PHOTO: Jim Raycroft

Megayacht News Onboard: Newcastle Shipyards’ Harbour Island

PHOTO: Jim Raycroft

The 180-foot (54.9-meter) Harbour Island may be the largest megayacht to date from Florida-based Newcastle Shipyards, but the volume and amenities she offers are the real story behind her.

Harbour Island was commissioned by an experienced American owner who had enjoyed the 122-foot (37.3-meter) Bon Bon (now Shogun) for several years. He further made Bon Bon available for charter, and over her four-year charter career, she earned strong bookings thanks to appealing amenities. These included king-size staterooms for each guest, comfortable conversation areas inside and out, and (perhaps the most fun) a frozen-drink machine at an alfresco bar.

When it came time to plan Harbour Island, the owner liked the idea of selecting a shipyard close to his Florida home. Newcastle Shipyards got the nod partly for that, but also for the work it did building the 102-foot (31-meter) Newcastle Explorer. “It was built stout,” Harbour Island’s owner says of the 102-footer, launched in 2001. How so? The yacht has circumnavigated the globe a few times, plus survived the destructive tsunami in Thailand in 2004. “That kind of history and legacy drew me in,” he says.

With the naval-architecture expertise of Murray & Associates, plus his own teams of stonework and joinery specialists and more, the owner planned Harbour Island to be a global cruiser that would make a big impact on charter guests. “We wanted to maximize the value of the yacht,” particularly in terms of volume. Harbour Island is listed at 1,100 gross tons, about twice the volume of some similar-size megayachts. She also boasts 10,934 square feet (1,016 square meters) of luxurious space inside and out.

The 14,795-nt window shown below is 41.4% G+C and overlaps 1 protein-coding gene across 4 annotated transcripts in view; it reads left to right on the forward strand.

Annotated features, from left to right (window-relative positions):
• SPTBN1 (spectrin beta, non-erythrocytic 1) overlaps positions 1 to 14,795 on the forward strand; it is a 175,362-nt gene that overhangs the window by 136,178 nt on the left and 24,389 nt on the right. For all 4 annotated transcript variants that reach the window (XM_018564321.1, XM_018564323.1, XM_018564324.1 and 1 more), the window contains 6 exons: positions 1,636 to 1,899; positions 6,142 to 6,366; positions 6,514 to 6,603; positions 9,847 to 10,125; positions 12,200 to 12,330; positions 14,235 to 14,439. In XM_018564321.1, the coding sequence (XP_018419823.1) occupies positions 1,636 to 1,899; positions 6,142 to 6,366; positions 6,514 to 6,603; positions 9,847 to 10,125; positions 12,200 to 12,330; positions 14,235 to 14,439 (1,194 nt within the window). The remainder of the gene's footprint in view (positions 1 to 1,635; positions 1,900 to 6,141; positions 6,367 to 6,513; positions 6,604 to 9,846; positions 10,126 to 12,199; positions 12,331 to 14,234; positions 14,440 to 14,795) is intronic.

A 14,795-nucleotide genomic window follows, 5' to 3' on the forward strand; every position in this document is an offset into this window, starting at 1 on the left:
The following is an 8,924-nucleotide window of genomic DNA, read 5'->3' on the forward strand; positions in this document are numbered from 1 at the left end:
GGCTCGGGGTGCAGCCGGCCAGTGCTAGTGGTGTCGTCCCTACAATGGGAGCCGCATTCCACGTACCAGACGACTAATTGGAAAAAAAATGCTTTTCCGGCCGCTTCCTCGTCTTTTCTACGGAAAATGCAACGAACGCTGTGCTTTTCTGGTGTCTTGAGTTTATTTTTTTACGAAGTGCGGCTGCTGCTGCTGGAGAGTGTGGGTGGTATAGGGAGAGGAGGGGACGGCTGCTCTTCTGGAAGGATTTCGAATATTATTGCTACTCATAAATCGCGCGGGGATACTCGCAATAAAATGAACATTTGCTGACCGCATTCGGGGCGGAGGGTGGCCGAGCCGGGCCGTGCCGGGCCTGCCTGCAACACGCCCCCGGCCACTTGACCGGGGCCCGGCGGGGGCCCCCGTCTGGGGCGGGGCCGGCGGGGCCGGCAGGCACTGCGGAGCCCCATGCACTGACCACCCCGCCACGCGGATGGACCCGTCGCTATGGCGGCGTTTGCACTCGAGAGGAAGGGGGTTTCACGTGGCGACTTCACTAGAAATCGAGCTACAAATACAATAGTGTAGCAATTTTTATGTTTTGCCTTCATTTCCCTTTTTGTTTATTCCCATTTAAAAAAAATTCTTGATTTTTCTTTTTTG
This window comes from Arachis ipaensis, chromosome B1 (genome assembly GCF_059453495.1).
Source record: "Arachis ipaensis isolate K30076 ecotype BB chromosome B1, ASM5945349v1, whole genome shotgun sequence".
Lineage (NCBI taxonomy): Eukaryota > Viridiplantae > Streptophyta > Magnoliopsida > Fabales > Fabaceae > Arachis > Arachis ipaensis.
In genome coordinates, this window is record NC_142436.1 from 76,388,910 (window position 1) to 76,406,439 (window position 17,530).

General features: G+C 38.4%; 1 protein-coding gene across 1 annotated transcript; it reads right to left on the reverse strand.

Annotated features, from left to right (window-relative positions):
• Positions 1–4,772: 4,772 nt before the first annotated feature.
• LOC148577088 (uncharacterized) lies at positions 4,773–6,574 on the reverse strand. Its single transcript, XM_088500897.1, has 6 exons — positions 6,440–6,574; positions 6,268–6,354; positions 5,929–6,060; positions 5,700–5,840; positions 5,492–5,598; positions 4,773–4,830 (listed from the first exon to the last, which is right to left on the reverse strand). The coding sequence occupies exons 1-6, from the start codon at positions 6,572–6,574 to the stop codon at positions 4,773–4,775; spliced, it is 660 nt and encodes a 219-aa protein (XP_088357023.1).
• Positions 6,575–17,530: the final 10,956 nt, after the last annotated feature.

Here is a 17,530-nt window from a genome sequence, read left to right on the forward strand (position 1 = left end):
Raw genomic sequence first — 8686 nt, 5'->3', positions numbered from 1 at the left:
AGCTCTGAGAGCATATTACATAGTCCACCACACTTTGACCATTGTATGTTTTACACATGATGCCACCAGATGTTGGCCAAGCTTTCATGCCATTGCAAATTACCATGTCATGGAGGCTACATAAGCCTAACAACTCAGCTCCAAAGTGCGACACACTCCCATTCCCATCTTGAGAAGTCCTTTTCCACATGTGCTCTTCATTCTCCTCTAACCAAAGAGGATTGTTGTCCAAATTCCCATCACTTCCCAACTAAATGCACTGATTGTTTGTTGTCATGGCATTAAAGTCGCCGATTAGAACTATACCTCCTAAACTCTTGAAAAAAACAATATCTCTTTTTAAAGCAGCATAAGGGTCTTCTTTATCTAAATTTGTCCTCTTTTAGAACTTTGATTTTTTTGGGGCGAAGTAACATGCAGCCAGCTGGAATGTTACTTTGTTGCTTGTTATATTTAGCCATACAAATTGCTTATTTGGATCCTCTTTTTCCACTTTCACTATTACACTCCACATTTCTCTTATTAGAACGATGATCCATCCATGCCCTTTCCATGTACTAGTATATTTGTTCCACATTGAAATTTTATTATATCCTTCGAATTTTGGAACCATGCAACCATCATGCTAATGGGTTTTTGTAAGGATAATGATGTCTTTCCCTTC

PHOTO: Jim Raycroft

One of the most luxurious areas aboard Harbour Island is the skylounge. Whether you’re aboard or just looking at the photo here, you’ll notice plush furnishings, perfect for pre- or after-dinner drinks. But, surely your eyes are drawn to the domed overhead treatment. Created by interior designer Claudette Bonville, it’s backlit with LEDs and makes the already-high ceilings seem infinitely higher. That in turn enhances the 34-foot (10.4-meter) beam.

Yet another benefit of Harbour Island: two master suites. One is forward on the main deck, with eight oval windows that are truly huge, 6’6” (2 meters). The other is one deck higher, with 270-degree views and a private alfresco seating area. The two-stateroom setup is ideal for megayacht charters where more than one couple wants a bit more privacy than other guests.

All guests get use of the beach club, formed when the tenders are offloaded and seating, even a massage table, are set up. “That area absolutely shines,” the owner says. So, too, does Harbour Island shine with her toy selection: a center console, two RIBs, two PWCs, and snorkeling and dive equipment.

Harbour Island is available for charter ($425,000 per week) and for sale ($54.9 million) through the major brokerage houses. Here’s a closer look at the megayacht and her amenities.


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